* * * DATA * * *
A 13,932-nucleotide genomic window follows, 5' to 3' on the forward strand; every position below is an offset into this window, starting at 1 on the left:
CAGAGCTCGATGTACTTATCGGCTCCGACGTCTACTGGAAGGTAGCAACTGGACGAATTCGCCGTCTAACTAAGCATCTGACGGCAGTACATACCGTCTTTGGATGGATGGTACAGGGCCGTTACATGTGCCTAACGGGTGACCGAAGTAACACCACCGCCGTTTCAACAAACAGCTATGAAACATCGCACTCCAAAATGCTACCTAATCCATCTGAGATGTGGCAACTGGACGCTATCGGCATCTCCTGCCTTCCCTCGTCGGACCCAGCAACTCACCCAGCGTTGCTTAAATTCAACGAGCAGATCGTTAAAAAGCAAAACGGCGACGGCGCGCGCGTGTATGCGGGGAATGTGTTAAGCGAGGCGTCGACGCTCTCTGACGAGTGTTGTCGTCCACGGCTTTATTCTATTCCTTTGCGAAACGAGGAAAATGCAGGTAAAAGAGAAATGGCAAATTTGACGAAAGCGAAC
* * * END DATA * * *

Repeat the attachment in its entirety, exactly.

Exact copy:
A 13,932-nucleotide genomic window follows, 5' to 3' on the forward strand; every position below is an offset into this window, starting at 1 on the left:
CAGAGCTCGATGTACTTATCGGCTCCGACGTCTACTGGAAGGTAGCAACTGGACGAATTCGCCGTCTAACTAAGCATCTGACGGCAGTACATACCGTCTTTGGATGGATGGTACAGGGCCGTTACATGTGCCTAACGGGTGACCGAAGTAACACCACCGCCGTTTCAACAAACAGCTATGAAACATCGCACTCCAAAATGCTACCTAATCCATCTGAGATGTGGCAACTGGACGCTATCGGCATCTCCTGCCTTCCCTCGTCGGACCCAGCAACTCACCCAGCGTTGCTTAAATTCAACGAGCAGATCGTTAAAAAGCAAAACGGCGACGGCGCGCGCGTGTATGCGGGGAATGTGTTAAGCGAGGCGTCGACGCTCTCTGACGAGTGTTGTCGTCCACGGCTTTATTCTATTCCTTTGCGAAACGAGGAAAATGCAGGTAAAAGAGAAATGGCAAATTTGACGAAAGCGAAC